People can be compared to seasons, they are born, they bloom, then they ebb away. Like spring, summer, and autumn they cannot stay.
My grandmother was due to a much greater life than the one that was given to her. She was a fighter, a survivor, and the most gorgeous person I knew. She emitted poise, sophistication, and grace. I consider her not only the most influential individual in my childhood, but of my entire life so far.
My parents and I lived in Pakistan, in a small colony, with my grandparents just within walking distance. I didn’t have many friends when I was younger, I was one of the shy ones. With my mom being at the university and my dad at work all the time, my only source of human interaction was running over to grandma’s house every evening after school. Days were hot, so every day after school I would dash up the stairs to her house and she would pour me glacial cold water out of the fridge. My grandma was my everything, we did everything together. While we did argue and not get along all the time, I never felt safer and more loved then when I was in her company. When I was 2 years old, my grandma or as I called her ‘Nanny’, had a paralysis attack, the left side of her body was fully paralyzed. It took a long time but she did recover. After the attack, she wasn't the same. Nanny’s motor skills were weak, some of her memory was gone because of all the blood clots in her brain, she didn't remember her alphabet and couldn't write properly, she had to learn everything again.
After a year she recovered and was given a clean bill of health. We were all jubilant, and I was so glad to have my best friend by my side once again. When I was in 2nd grade, Nanny was diagnosed with tuberculosis. It all started with chest pain and trouble breathing. I didn't know what to do. She had to be taken to the hospital for weekly checkups, the doctors always said that she will get better eventually if she takes her medicine on time. After around 6 months, the doctors informed us of good news, or at least we thought it was. They said that Nanny’s lungs were clearing up, she will be healthy and normal once again. We were all happy, and after that check-up, mom took us to a restaurant for lunch, we even had the traditional Indian ice cream that Nanny adored. Everyone was so happy.
This was at the time when our parents had applied for immigration to Canada. It was a cold and chilly morning, we were supposed to go for our passport renewal that morning, and when we would come back in the afternoon and have lunch at Nanny’s, she was going to cook her ‘world-famous’ red lentil curry and white rice, but apparently, she had other plans. As we were all getting in the car, grandpa called and said to my mom, that “your mother doesn't have much time left, she wants to see you and her grandsons”. My mom dropped the phone in shock, and all of us rushed up the stairs to her house and saw her there laying on the couch, we quickly got the people from downstairs to help us get her in the car quick, because the ambulance would take too much time to get here. Dad and grandpa took her to the hospital. I, mom and my little brother were waiting at our house. Mom had tears in her eyes, praying that grandma would be alright. About an hour later, Dad and grandpa were climbing up the front stairs of our porch, but there was no sign of Nanny. My mom was confused and asked dad where Nanny was, dad hugged her tightly and said, she has passed. Tears rolled down her cheeks, and she fell on the floor asking dad to take back his words. She was broken, the doctors said that it had been too late, her lungs were fully expired. I will never forget that moment, Nanny, with no life in her once glistening eyes, laying on the hospital bed, cold and lifeless. I was given some time to say goodbye but it never felt long enough. That day was the last day that I saw her, and it was not in the way that I had hoped.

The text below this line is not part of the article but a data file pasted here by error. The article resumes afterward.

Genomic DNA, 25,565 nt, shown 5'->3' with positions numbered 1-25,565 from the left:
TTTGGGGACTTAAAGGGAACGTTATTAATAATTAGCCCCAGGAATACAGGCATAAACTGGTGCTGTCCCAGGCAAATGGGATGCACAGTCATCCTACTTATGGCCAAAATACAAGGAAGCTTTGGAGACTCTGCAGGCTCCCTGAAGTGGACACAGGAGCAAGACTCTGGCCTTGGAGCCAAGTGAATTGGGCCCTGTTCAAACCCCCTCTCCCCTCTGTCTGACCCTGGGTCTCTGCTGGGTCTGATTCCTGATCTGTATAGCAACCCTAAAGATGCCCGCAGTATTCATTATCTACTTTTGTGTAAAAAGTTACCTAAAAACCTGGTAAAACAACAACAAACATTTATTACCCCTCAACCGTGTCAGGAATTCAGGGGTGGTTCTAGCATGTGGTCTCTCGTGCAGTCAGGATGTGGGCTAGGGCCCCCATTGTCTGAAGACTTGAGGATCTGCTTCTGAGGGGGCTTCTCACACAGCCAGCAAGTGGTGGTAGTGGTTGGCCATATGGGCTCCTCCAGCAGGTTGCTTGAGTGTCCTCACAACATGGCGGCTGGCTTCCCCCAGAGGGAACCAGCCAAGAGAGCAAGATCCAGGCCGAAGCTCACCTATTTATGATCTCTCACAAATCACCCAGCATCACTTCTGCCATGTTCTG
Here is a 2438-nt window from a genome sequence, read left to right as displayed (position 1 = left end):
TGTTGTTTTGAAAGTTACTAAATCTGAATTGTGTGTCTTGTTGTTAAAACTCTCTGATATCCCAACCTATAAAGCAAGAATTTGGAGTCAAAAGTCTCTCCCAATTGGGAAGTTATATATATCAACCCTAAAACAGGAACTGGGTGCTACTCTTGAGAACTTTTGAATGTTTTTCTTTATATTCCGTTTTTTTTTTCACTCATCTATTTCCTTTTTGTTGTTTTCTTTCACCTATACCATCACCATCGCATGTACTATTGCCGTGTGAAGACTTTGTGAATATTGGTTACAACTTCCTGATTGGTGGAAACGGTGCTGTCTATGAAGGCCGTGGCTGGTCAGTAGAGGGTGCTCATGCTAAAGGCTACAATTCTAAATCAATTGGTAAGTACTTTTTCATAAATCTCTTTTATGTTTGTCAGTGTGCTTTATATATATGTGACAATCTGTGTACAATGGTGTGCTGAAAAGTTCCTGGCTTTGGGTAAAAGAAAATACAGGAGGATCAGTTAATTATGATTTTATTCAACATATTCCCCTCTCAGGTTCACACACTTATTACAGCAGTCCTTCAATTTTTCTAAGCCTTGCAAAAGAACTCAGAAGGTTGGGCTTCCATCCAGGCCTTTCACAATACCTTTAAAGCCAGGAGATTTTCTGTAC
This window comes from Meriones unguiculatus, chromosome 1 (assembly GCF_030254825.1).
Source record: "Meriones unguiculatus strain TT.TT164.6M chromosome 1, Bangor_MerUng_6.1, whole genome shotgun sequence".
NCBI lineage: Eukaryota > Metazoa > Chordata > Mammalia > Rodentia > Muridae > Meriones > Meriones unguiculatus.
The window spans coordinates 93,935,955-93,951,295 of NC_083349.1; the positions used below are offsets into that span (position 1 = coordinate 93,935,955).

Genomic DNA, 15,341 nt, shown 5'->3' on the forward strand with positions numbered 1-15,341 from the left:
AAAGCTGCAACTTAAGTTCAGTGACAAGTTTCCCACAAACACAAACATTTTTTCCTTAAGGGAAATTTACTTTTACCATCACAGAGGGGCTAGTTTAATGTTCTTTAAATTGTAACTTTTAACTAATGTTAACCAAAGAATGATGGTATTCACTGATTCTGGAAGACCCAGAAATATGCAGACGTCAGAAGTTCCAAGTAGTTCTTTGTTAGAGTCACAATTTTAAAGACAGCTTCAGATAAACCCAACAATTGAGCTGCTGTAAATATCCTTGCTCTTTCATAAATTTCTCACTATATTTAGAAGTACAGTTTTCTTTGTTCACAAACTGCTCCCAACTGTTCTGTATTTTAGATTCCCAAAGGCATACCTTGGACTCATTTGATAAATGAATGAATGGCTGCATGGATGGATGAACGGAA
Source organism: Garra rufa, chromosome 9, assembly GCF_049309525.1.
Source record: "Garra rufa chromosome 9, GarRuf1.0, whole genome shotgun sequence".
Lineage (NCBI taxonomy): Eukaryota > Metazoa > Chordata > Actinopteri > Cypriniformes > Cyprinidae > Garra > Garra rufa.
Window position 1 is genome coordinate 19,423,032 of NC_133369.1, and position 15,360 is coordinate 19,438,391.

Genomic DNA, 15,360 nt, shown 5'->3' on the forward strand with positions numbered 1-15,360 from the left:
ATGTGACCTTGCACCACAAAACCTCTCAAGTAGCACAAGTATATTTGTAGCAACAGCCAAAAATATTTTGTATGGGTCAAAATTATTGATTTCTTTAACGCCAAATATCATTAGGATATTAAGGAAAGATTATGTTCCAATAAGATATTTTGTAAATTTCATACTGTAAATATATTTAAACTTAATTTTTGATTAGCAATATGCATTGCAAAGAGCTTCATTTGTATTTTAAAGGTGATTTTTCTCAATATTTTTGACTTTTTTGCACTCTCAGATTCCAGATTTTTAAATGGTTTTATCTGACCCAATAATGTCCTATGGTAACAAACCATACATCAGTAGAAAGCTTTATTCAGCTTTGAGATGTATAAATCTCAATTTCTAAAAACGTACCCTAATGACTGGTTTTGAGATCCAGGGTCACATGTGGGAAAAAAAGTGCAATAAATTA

It has almost been 10 years since Nanny has passed, and I would be lying if I said that it's still not hard. Every day before I go to school, I think of her and everything she went through and pray to God that she may be in a better place. A place that is free of the worldly problems and conflicts, a place free of stress and tension that she faced when she was living. She faced many problems and struggles throughout her life. The grief comes at random times and lingers for days, but she never leaves my mind. I love my grandma more than anyone that I've met in my entire life. I hope she's in a better place now and that I will meet her sometime soon.